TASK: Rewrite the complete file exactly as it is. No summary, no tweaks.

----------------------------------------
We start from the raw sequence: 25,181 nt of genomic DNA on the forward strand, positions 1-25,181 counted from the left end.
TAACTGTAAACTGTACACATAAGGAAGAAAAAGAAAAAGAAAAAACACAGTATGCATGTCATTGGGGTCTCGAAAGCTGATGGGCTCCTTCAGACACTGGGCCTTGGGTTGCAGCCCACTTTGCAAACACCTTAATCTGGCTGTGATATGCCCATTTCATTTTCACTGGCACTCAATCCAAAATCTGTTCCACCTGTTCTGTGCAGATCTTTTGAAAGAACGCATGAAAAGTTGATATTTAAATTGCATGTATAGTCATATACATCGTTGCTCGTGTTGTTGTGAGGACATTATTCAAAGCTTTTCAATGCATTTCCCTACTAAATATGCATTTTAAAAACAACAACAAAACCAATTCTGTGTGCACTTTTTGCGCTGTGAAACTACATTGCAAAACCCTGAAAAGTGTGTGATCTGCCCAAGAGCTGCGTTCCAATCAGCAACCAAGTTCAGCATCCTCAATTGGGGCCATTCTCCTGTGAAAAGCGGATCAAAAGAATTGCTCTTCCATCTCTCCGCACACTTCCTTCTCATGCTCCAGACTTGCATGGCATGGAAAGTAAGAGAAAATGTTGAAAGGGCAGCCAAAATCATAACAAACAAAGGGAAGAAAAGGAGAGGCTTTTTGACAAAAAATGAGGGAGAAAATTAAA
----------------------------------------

We start from the raw sequence: 25,181 nt of genomic DNA on the forward strand, positions 1-25,181 counted from the left end.
TAACTGTAAACTGTACACATAAGGAAGAAAAAGAAAAAGAAAAAACACAGTATGCATGTCATTGGGGTCTCGAAAGCTGATGGGCTCCTTCAGACACTGGGCCTTGGGTTGCAGCCCACTTTGCAAACACCTTAATCTGGCTGTGATATGCCCATTTCATTTTCACTGGCACTCAATCCAAAATCTGTTCCACCTGTTCTGTGCAGATCTTTTGAAAGAACGCATGAAAAGTTGATATTTAAATTGCATGTATAGTCATATACATCGTTGCTCGTGTTGTTGTGAGGACATTATTCAAAGCTTTTCAATGCATTTCCCTACTAAATATGCATTTTAAAAACAACAACAAAACCAATTCTGTGTGCACTTTTTGCGCTGTGAAACTACATTGCAAAACCCTGAAAAGTGTGTGATCTGCCCAAGAGCTGCGTTCCAATCAGCAACCAAGTTCAGCATCCTCAATTGGGGCCATTCTCCTGTGAAAAGCGGATCAAAAGAATTGCTCTTCCATCTCTCCGCACACTTCCTTCTCATGCTCCAGACTTGCATGGCATGGAAAGTAAGAGAAAATGTTGAAAGGGCAGCCAAAATCATAACAAACAAAGGGAAGAAAAGGAGAGGCTTTTTGACAAAAAATGAGGGAGAAAATTAAA